On May 9, 2019, the Louisiana Supreme Court issued an important opinion restricting application of the collateral source rule in personal injury lawsuits. In Simmons v. Cornerstone Investments, LLC, et al., 2018-CC-0735 (La. 5/8/19), the Court held the collateral source rule inapplicable to medical expenses charged above the amount actually paid by a workers’ compensation insurer pursuant to the workers’ compensation medical fee schedule.
Kerry Simmons, a Cintas warehouse employee, was injured on the job and received workers’ compensation benefits from Cintas, including disability and medical expenses. Id. Invoices from healthcare providers totaled $24,435, but the charges were reduced to $18,435 in accordance with the Louisiana Workers’ Compensation Act Medical Reimbursement Schedule, resulting in a “write off” of $6,000. Id. In Simmons’ tort suit against the third party building owner and its insurer, the defendants filed a motion in limine to exclude any evidence of medical expenses “written off” by the workers’ compensation insurer. The trial court granted the defendants’ motion and ruled that the only evidence to be presented to the jury was that of amounts actually paid under the fee schedule. The court of appeal denied the plaintiff’s writ in a 2-1 decision. Thereafter, the Louisiana Supreme Court granted the writ to determine the applicability of the time-honored collateral source rule to the medical write off.
The Court began its analysis noting that the question of whether a plaintiff may benefit from the “written off” portion of medical expenses is subject to a two-part analysis:
- Whether the plaintiff paid any consideration, or suffered any diminution to patrimony, for the “written off” amount; and
- whether application of the rule will further the major policy goal of tort deterrence.
The Court held that neither consideration applied and upheld the lower courts’ exclusion of the “written off” amount. Id. at 9. In support, it relied on Bozeman v. State, 03-1016 (La. 7/2/04), 879 So.2d 692, and Hoffman v. 21st Century North American Ins. Co., 14-2279(La. 10/2/15), 209 So.3d 702. Both opinions held the collateral source rule did not apply when a plaintiff had paid no consideration for the benefits. Simmons at 3-4. In Bozeman, the Court considered whether the collateral source rule applied to medical expenses “written off” under the Medicaid program and concluded that because Medicaid is a free medical service for which no consideration is given by a patient, the plaintiff was unable to recover the write off amount. Bozeman, 879 So.2d at 705. Similarly, in Hoffman, the Court declined to apply the collateral source rule to an attorney-negotiated medical discount, finding the discount, obtained through the litigation process, fell outside the ambit of the collateral source rule since the plaintiff suffered no diminution of his patrimony. Hoffman, 209 So.3d at 706.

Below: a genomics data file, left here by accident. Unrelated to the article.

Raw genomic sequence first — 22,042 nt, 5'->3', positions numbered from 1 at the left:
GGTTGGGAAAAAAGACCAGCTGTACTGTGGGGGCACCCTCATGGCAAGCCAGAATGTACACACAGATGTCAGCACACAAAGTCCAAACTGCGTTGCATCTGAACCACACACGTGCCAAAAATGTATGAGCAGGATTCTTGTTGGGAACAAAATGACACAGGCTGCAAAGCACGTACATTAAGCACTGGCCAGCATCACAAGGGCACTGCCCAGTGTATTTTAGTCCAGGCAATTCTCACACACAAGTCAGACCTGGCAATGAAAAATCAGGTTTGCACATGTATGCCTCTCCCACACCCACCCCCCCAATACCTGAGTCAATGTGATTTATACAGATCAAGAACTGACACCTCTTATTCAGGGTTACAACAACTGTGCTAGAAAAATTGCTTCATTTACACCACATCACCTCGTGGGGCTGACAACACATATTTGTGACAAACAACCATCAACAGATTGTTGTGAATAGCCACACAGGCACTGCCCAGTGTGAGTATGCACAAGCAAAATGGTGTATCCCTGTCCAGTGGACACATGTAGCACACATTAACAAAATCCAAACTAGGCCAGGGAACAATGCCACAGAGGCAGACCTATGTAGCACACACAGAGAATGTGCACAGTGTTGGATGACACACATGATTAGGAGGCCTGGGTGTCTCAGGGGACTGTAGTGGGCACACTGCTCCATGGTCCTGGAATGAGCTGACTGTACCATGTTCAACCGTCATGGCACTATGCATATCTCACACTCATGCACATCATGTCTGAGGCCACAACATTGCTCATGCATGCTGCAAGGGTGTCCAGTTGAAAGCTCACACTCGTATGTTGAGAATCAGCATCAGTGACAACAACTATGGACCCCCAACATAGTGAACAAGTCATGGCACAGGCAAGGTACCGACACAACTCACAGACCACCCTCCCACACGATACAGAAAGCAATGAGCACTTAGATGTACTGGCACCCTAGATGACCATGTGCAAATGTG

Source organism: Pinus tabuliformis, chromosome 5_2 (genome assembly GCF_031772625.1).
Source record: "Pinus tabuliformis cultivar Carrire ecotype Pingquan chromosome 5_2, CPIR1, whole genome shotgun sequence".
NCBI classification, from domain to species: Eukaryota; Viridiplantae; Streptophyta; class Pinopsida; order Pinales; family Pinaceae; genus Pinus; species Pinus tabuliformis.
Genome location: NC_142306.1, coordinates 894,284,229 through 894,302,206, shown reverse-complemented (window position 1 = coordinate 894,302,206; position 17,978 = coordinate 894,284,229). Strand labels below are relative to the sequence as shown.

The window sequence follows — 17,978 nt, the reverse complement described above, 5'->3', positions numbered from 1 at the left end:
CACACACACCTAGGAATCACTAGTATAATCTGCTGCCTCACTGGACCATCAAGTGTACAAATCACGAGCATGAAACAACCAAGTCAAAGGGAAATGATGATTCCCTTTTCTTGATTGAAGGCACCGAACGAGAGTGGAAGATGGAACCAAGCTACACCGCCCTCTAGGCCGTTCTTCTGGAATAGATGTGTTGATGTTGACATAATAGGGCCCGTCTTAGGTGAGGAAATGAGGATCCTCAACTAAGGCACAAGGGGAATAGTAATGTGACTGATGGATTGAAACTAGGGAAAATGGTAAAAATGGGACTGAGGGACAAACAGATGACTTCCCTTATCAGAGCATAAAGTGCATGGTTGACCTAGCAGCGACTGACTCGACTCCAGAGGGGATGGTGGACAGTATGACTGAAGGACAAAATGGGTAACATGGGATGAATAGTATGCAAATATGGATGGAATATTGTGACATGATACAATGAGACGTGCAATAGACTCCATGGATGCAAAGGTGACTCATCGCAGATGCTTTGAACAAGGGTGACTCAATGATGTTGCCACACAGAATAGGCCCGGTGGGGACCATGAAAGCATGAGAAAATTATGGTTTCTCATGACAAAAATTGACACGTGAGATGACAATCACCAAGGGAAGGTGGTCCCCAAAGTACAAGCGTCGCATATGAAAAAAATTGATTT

The Court also looked to the recent United States Fifth Circuit opinion of Deperrodil v. Bozovic Marine, Inc., 842 F.3d 353 (5th Cir. 2016), a decision that was “legally indistinguishable,” albeit only persuasive and non-binding. Simmons at 7. In Deperrodil, the Fifth Circuit held that a plaintiff may not recover from a third-party tortfeasor the amount of medical expenses “written off” by its employer/carrier under the Longshore and Harbor Workers’ Compensation Act.
The Simmons Court followed this line of jurisprudence and found the “written off” amount under the state workers’ compensation act was a “phantom charge that [p]laintiff has not ever paid nor one he will ever be obligated to pay.” Simmons, 2018-0735, p. 7. With this reasoning, the Court concluded there was no basis to differentiate the “written off” amount created by a reduced reimbursement fee under workers’ compensation and those of a Medicaid program or an attorney-negotiated medical discount. The Court gave only brief consideration to the argument that inclusion of the “written off” costs would further the policy of tort deterrence. While acknowledging the importance of tort deterrence in the tort system, the Court found that “there is no true deterrent effect to allowing [p]laintiff to recover expenses over and above what was actually paid” and noted that a ruling allowing plaintiff to recover such a windfall would amount to an unauthorized award of punitive damages Id. at 9. As a result, the Court ruled the collateral source rule did not apply. Id. at 9-10.
The decision in Simmons is yet another substantial and appropriate clarification in the law (1) denying recovery of costs that were never incurred and (2) allowing recovery of only actual medical costs paid.
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